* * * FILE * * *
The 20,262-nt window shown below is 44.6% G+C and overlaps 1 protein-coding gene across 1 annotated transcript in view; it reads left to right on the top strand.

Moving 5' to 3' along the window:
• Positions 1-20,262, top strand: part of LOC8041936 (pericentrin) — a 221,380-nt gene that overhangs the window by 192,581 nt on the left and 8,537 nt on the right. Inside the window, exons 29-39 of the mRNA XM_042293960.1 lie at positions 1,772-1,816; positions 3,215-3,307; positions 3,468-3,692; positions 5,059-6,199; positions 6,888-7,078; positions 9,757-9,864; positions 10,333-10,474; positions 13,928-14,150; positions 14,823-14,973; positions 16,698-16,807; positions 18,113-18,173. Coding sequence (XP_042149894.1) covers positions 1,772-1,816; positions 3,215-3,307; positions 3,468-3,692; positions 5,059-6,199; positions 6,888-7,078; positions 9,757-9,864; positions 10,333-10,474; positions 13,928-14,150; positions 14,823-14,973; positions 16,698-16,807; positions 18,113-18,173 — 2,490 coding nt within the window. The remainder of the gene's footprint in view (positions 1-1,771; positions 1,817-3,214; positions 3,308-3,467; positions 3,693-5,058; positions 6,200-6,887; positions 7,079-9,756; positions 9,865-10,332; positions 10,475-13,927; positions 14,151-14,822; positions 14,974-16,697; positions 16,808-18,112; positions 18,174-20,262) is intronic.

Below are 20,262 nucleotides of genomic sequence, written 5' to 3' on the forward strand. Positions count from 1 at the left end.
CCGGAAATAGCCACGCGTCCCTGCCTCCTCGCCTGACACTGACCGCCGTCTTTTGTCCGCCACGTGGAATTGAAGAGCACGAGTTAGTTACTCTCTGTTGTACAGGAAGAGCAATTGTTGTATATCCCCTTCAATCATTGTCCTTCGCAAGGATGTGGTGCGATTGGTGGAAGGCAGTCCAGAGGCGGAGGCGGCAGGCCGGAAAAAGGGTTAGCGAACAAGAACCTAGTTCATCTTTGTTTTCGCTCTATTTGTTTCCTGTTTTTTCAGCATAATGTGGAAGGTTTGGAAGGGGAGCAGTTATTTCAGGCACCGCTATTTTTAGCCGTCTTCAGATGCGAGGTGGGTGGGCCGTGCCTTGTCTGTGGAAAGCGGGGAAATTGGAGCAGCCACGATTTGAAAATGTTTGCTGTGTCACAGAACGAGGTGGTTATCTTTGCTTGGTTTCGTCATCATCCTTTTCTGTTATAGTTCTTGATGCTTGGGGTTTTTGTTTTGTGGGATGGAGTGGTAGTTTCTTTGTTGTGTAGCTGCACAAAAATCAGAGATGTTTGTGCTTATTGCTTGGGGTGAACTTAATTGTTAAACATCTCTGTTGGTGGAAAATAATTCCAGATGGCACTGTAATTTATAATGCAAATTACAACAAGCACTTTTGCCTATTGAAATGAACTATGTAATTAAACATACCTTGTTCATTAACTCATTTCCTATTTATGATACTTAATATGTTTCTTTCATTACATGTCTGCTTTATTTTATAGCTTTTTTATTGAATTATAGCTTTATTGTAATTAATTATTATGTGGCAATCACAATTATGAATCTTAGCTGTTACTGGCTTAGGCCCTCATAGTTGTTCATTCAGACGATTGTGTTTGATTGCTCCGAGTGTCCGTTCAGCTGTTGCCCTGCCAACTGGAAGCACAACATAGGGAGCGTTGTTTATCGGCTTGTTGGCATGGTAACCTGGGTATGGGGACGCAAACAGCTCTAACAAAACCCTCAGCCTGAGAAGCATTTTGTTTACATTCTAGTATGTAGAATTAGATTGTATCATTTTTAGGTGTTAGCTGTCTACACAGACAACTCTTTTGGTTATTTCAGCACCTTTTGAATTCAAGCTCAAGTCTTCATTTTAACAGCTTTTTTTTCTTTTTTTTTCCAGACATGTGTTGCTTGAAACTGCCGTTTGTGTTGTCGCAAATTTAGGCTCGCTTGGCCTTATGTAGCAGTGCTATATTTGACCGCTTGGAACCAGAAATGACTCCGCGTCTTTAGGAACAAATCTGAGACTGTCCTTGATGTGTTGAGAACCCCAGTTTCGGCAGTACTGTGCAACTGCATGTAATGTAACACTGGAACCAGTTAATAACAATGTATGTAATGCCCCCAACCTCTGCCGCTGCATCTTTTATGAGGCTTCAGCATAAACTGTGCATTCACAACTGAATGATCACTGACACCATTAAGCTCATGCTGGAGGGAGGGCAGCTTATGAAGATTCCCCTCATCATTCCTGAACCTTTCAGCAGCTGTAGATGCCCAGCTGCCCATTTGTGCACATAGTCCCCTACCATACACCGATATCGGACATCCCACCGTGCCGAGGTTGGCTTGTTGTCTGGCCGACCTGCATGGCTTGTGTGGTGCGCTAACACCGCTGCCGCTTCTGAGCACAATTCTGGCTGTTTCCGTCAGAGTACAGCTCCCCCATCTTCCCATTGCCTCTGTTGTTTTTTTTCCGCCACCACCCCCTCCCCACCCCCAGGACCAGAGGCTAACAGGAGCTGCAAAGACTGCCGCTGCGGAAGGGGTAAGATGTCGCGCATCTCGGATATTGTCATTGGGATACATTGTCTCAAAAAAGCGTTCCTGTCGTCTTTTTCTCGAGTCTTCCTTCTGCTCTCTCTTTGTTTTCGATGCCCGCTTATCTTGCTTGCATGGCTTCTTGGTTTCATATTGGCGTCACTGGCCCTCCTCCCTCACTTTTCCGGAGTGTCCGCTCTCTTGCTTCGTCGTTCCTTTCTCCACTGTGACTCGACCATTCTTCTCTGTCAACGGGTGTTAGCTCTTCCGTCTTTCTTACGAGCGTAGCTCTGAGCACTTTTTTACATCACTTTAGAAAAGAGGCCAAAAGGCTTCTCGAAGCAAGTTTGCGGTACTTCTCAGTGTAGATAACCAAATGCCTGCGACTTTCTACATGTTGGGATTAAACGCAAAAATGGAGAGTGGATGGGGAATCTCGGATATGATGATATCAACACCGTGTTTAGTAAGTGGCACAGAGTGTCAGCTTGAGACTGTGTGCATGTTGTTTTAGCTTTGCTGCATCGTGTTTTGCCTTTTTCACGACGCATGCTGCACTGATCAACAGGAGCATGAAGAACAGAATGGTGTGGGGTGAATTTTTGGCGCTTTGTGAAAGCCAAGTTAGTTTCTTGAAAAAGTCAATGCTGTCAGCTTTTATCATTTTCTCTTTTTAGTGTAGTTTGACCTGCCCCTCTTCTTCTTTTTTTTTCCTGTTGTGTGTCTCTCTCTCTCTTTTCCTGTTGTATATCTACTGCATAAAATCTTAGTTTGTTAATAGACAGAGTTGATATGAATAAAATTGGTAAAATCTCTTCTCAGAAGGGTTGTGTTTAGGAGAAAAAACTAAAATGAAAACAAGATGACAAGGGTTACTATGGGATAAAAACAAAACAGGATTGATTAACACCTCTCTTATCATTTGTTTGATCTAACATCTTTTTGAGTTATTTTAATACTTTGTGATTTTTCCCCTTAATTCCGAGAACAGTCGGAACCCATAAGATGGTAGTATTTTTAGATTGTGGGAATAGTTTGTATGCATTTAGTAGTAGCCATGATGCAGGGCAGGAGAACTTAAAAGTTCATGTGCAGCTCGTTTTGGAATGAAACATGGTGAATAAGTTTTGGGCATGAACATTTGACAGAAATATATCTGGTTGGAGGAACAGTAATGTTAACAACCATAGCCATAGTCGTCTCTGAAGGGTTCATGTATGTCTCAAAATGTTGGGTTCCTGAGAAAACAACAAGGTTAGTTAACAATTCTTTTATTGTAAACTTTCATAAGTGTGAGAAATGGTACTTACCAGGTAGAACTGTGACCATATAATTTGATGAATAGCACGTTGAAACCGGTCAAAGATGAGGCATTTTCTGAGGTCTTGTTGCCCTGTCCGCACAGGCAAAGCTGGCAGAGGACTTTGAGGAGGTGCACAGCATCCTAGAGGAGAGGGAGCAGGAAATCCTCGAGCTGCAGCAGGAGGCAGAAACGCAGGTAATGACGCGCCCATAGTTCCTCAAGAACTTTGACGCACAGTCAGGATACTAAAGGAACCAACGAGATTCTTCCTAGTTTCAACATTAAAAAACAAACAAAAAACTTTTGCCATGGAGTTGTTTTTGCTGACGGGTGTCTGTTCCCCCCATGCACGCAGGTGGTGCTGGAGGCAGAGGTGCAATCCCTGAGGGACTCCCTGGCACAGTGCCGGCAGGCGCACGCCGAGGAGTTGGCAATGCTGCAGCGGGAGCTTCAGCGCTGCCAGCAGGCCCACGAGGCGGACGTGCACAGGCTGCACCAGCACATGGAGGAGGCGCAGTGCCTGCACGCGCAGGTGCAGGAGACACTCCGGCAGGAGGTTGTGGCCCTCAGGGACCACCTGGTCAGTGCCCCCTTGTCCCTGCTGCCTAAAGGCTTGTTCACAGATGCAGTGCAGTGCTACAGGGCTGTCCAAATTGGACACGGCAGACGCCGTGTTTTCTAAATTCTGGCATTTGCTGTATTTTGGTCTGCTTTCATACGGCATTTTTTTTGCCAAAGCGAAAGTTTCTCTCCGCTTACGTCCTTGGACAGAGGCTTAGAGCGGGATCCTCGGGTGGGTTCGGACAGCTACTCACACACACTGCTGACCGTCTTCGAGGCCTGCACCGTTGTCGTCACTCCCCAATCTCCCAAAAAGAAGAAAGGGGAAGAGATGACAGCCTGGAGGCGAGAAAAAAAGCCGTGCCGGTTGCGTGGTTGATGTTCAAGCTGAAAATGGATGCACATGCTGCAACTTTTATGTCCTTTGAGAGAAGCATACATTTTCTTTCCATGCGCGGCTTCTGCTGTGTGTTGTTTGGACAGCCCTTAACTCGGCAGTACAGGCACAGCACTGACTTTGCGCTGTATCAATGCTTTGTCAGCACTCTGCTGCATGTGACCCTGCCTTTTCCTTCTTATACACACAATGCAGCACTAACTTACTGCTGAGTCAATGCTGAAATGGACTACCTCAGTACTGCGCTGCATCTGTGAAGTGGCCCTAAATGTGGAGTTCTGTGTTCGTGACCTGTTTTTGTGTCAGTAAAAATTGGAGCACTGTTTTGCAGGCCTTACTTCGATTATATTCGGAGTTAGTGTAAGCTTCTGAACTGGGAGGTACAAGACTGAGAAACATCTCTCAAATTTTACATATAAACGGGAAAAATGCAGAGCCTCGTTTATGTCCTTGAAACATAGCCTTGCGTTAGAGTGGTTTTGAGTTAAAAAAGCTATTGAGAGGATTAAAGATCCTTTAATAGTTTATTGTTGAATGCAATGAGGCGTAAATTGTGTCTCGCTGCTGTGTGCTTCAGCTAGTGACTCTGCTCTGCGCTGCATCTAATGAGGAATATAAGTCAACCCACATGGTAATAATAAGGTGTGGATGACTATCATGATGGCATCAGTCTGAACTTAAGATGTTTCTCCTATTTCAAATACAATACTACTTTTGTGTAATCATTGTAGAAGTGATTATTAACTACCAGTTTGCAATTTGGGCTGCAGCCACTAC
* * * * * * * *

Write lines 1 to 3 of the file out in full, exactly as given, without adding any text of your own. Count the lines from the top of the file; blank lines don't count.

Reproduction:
The 20,262-nt window shown below is 44.6% G+C and overlaps 1 protein-coding gene across 1 annotated transcript in view; it reads left to right on the top strand.

Moving 5' to 3' along the window:
• Positions 1-20,262, top strand: part of LOC8041936 (pericentrin) — a 221,380-nt gene that overhangs the window by 192,581 nt on the left and 8,537 nt on the right. Inside the window, exons 29-39 of the mRNA XM_042293960.1 lie at positions 1,772-1,816; positions 3,215-3,307; positions 3,468-3,692; positions 5,059-6,199; positions 6,888-7,078; positions 9,757-9,864; positions 10,333-10,474; positions 13,928-14,150; positions 14,823-14,973; positions 16,698-16,807; positions 18,113-18,173. Coding sequence (XP_042149894.1) covers positions 1,772-1,816; positions 3,215-3,307; positions 3,468-3,692; positions 5,059-6,199; positions 6,888-7,078; positions 9,757-9,864; positions 10,333-10,474; positions 13,928-14,150; positions 14,823-14,973; positions 16,698-16,807; positions 18,113-18,173 — 2,490 coding nt within the window. The remainder of the gene's footprint in view (positions 1-1,771; positions 1,817-3,214; positions 3,308-3,467; positions 3,693-5,058; positions 6,200-6,887; positions 7,079-9,756; positions 9,865-10,332; positions 10,475-13,927; positions 14,151-14,822; positions 14,974-16,697; positions 16,808-18,112; positions 18,174-20,262) is intronic.